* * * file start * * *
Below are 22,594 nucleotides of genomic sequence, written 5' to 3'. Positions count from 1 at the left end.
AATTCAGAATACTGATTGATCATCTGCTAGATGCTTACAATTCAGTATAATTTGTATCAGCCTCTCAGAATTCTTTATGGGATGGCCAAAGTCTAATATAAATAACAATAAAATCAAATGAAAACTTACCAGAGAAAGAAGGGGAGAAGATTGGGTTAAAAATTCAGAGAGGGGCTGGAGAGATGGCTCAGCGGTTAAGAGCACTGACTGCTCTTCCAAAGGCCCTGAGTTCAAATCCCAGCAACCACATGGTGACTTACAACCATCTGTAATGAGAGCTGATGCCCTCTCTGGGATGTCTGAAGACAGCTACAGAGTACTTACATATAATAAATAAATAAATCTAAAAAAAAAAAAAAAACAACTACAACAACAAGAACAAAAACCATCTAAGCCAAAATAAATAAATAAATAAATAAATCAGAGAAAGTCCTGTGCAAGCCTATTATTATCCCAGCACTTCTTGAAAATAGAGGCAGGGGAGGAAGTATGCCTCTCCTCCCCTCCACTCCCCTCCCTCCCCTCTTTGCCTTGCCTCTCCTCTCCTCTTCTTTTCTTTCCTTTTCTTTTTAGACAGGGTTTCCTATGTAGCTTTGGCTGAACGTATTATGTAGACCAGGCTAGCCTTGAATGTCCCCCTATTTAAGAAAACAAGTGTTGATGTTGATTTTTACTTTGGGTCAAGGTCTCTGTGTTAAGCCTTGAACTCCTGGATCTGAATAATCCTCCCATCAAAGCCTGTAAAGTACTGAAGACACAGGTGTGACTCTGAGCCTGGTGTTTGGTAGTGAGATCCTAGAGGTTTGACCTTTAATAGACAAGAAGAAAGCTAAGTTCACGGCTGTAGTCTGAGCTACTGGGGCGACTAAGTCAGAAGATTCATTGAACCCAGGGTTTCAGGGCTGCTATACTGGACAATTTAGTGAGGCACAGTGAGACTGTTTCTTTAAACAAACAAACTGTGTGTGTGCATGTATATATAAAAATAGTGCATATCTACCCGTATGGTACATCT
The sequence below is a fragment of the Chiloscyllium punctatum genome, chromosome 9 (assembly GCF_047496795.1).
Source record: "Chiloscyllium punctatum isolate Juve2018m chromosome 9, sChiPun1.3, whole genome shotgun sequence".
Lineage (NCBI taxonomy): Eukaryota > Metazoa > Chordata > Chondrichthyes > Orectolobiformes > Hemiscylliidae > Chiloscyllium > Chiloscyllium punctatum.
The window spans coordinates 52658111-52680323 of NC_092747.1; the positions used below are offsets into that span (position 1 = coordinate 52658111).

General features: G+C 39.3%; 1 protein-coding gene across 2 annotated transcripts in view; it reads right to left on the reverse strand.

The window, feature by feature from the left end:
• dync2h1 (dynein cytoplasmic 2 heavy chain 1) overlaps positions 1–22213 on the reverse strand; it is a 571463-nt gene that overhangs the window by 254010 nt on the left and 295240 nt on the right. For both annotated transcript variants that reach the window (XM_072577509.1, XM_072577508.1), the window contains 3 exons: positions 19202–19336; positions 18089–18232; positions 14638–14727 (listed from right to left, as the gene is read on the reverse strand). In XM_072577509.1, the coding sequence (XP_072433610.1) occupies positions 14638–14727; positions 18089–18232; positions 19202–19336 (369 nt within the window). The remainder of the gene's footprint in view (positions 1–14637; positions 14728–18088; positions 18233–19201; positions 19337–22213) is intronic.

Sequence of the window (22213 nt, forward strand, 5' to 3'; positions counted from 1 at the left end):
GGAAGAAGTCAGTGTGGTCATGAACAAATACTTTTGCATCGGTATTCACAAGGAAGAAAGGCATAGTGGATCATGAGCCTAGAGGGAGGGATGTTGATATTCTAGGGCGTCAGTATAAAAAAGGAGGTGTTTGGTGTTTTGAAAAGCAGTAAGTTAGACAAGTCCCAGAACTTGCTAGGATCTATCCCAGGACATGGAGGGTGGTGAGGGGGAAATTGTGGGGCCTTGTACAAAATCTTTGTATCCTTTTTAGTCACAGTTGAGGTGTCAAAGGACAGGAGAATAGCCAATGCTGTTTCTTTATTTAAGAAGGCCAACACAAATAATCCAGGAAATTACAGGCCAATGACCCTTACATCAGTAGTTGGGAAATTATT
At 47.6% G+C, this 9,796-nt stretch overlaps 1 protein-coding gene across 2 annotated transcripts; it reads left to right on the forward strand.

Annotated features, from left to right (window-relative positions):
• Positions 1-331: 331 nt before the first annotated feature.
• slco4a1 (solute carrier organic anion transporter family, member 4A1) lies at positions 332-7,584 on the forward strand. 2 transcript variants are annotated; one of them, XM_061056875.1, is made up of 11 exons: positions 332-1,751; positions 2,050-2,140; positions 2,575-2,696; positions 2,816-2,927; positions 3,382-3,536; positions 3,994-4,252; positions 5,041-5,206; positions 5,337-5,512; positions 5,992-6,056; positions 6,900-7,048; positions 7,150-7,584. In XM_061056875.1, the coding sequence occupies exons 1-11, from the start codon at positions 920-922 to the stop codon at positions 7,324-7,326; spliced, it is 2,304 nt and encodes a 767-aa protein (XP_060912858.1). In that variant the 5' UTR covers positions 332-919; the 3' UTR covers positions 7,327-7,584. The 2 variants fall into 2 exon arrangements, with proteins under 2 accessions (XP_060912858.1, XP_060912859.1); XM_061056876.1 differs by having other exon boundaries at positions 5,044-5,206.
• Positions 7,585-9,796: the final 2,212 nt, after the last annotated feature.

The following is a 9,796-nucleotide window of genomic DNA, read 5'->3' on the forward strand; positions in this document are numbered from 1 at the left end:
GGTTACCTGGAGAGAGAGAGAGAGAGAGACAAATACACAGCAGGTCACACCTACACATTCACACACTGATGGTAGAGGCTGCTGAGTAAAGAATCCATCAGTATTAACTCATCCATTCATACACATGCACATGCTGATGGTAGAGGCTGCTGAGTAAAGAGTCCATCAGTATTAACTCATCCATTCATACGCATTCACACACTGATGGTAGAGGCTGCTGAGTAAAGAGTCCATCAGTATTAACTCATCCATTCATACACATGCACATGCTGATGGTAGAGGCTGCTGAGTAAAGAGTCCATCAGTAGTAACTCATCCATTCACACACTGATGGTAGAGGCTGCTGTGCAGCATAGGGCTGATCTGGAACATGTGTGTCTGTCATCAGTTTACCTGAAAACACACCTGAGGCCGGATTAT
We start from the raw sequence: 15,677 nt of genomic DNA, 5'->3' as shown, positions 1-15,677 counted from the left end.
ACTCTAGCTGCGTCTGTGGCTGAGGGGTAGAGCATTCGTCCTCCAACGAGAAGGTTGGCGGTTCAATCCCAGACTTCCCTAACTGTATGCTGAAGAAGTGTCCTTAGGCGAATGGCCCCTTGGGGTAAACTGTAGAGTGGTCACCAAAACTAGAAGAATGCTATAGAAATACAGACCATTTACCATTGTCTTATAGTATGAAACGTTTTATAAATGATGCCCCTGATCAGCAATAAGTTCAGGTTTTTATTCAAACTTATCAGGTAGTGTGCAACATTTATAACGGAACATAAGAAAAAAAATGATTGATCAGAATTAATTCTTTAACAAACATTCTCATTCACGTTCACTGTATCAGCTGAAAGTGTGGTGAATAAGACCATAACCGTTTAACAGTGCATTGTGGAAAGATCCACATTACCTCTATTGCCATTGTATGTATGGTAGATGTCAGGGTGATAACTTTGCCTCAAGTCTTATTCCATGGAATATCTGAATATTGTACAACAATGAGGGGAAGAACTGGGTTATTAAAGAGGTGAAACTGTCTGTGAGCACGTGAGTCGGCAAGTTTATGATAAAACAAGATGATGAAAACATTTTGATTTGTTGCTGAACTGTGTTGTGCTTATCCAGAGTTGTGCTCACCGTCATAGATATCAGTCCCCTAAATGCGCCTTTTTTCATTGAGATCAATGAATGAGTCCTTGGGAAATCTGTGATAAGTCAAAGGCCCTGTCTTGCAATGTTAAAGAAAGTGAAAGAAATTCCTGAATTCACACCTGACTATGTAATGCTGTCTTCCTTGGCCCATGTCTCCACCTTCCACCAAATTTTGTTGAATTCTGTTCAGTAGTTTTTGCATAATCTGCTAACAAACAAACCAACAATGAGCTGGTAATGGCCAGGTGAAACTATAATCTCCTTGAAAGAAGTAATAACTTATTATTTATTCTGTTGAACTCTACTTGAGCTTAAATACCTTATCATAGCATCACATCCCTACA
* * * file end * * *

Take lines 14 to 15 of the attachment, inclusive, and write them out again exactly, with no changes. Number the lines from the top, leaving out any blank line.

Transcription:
• Positions 1-331: 331 nt before the first annotated feature.
• slco4a1 (solute carrier organic anion transporter family, member 4A1) lies at positions 332-7,584 on the forward strand. 2 transcript variants are annotated; one of them, XM_061056875.1, is made up of 11 exons: positions 332-1,751; positions 2,050-2,140; positions 2,575-2,696; positions 2,816-2,927; positions 3,382-3,536; positions 3,994-4,252; positions 5,041-5,206; positions 5,337-5,512; positions 5,992-6,056; positions 6,900-7,048; positions 7,150-7,584. In XM_061056875.1, the coding sequence occupies exons 1-11, from the start codon at positions 920-922 to the stop codon at positions 7,324-7,326; spliced, it is 2,304 nt and encodes a 767-aa protein (XP_060912858.1). In that variant the 5' UTR covers positions 332-919; the 3' UTR covers positions 7,327-7,584. The 2 variants fall into 2 exon arrangements, with proteins under 2 accessions (XP_060912858.1, XP_060912859.1); XM_061056876.1 differs by having other exon boundaries at positions 5,044-5,206.